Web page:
‘Music makes the people come together’ Madonna once sang. But can Steam’s new music player feature mix the bourgeoisie and the rebel as well?

If you’ve been living under a rock, ears pressed tight to a granite roof, word of Steam Music may have passed you by.  The feature isn’t entirely new. It’s been in testing in some form or another since earlier this year.

But in the latest stable update of the Steam client on Windows, Mac and Linux it is now available to all.  Why does a gaming client need to add a music player, you ask? To let you play your favourite music while gaming, of course.

Don’t worry: playing your music over in-game music is not as bad as it sounds (har har) on paper. Steam reduces/cancels out the game soundtrack in favour of your tunes, but keeps sound effects high in the mix so you can hear the plings, boops and blams all the same.

Using Steam Music Player

steam music bpm
Music in Big Picture Mode

Steam Music Player is available to anyone running the latest version of the client. It’s a pretty simple addition: it lets you add, browse and play music from your computer.

The player element itself is accessible on the desktop and when playing in Steam’s (awesome) Big Picture mode. In both instances, controlling playback is made dead simple.

As the feature is designed for playing music while gaming it is not pitching itself as a rival for Rhythmbox or successor to Spotify. In fact, there’s no store to purchase music from and no integration with online services like Rdio, Grooveshark, etc. or the desktop. Nope, your keyboard media keys won’t work with the player in Linux.

Valve say they “…plan to add more features so you can experience Steam music in new ways. We’re just getting started.”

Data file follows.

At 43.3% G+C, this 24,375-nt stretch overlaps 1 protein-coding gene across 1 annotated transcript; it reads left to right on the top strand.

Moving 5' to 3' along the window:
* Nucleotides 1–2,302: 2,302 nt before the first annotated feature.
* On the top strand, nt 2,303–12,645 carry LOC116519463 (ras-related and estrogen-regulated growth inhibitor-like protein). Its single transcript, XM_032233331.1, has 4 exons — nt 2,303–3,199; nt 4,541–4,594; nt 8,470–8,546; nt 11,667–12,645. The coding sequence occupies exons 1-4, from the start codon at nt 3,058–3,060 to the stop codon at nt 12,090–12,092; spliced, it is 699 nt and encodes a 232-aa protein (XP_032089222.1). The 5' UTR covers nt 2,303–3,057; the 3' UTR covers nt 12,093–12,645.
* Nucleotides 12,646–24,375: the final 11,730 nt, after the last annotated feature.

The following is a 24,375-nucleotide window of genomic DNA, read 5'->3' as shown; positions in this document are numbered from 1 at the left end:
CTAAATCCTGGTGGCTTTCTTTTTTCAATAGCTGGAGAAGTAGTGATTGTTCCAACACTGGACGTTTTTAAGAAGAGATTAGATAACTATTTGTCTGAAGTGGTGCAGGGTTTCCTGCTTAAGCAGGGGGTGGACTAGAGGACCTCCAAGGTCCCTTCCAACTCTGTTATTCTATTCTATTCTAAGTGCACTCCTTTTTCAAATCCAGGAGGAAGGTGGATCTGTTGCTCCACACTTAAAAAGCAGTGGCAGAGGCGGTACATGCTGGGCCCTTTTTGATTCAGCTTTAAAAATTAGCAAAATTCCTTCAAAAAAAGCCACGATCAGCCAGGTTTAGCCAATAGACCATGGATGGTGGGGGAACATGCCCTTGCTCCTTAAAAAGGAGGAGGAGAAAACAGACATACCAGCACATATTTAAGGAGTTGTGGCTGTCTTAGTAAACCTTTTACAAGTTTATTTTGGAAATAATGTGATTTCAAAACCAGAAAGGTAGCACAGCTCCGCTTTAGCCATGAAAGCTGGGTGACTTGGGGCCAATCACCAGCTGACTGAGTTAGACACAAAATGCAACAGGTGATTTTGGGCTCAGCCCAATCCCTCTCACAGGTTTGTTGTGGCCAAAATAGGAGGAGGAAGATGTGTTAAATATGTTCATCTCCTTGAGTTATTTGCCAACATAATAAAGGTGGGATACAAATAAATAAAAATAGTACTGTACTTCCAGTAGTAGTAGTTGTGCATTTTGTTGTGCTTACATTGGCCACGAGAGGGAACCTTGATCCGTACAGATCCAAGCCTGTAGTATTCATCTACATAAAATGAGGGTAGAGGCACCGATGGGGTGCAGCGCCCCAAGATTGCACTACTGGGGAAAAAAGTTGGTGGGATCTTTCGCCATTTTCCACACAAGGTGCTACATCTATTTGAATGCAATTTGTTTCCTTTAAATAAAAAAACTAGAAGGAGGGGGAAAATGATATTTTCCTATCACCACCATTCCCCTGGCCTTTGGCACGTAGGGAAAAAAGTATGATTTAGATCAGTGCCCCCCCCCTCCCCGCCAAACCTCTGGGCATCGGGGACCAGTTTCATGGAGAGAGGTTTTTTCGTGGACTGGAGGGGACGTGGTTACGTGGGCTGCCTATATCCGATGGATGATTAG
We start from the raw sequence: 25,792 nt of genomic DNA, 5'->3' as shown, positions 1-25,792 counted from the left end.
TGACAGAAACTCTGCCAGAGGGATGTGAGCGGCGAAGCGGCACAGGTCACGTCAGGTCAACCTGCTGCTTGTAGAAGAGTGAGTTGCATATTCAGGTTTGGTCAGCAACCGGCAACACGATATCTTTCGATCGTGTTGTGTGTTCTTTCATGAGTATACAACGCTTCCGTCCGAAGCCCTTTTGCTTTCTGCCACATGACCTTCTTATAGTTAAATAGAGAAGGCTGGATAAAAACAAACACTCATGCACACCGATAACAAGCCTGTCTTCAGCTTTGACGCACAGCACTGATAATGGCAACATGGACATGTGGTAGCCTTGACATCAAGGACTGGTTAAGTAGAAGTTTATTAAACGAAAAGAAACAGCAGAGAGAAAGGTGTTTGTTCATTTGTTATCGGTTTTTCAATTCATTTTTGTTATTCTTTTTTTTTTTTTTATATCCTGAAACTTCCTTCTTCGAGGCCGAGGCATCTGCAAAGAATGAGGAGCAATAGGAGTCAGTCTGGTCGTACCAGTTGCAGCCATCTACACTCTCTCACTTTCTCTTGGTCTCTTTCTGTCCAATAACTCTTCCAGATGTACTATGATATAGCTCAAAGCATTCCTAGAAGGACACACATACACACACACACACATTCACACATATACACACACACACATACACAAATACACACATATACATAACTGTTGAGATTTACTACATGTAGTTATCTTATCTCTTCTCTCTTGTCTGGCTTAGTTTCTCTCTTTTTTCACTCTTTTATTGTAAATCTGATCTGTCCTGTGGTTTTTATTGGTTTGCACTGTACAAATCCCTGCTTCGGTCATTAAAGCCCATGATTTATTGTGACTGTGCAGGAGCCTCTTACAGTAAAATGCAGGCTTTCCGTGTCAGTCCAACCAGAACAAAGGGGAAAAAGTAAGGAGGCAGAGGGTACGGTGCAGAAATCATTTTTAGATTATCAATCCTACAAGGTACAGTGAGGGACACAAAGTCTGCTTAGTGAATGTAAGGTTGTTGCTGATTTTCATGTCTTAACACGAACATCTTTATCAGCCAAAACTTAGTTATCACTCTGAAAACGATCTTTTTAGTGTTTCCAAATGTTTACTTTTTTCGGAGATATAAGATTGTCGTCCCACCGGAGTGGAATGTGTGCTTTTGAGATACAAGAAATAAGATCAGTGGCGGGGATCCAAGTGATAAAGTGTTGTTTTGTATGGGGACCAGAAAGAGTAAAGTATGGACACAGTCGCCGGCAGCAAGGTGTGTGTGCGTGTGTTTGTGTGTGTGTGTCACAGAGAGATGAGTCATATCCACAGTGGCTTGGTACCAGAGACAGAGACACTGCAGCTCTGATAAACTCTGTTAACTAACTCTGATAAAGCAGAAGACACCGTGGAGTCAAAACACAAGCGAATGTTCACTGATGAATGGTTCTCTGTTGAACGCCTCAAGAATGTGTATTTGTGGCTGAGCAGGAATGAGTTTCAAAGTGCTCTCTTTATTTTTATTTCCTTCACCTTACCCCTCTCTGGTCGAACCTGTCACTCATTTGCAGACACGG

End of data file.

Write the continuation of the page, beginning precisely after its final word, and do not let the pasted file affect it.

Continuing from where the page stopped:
Steam Music Key Features:

  • Plays MP3s only
  • Mixes with in-game soundtrack
  • Music controls available in game
  • Player can run on the desktop or in Big Picture mode
  • Playlist/queue based playback

It does not integrate with the Ubuntu Sound Menu and does not currently support keyboard media keys.

Using Steam Music on Ubuntu

The first thing to do before you can play music is to add some. On Ubuntu, by default, Steam automatically adds two folders: the standard Music directory in Home, and its own Steam Music folder, where any downloadable soundtracks are stored.

Note: at present Steam Music only plays MP3s. If the bulk of your music is in a different file format (e.g., .aac, .m4a, etc.) it won’t be added and cannot be played.

To add an additional source or scan files in those already listed:

  • Head to View > Settings > Music.
  • Click ‘Add‘ to add a folder in a different location to the two listed entries
  • Hit ‘Start Scanning’ 


This dialog is also where you can adjust other preferences, including a ‘scan at start’. If you routinely add new music and are prone to forgetting to manually initiate a scan, tick this one on. You can also choose whether to see notifications on track change, set the default volume levels, and adjust playback behaviour when opening an app or taking a voice chat.

Once your music sources have been successfully added and scanned you are all set to browse through your entries from the Library > Music section of the main client.


The Steam Music section groups music by album title by default. To browse by band name you need to click the ‘Albums’ header and then select ‘Artists’ from the drop down menu.


Steam Music works off of a ‘queue’ system. You can add music to the queue by double-clicking on a track in the browser or by right-clicking and selecting ‘Add to Queue’.

steam music queue

To launch the desktop player click the musical note emblem in the upper-right hand corner or through the View > Music Player menu.


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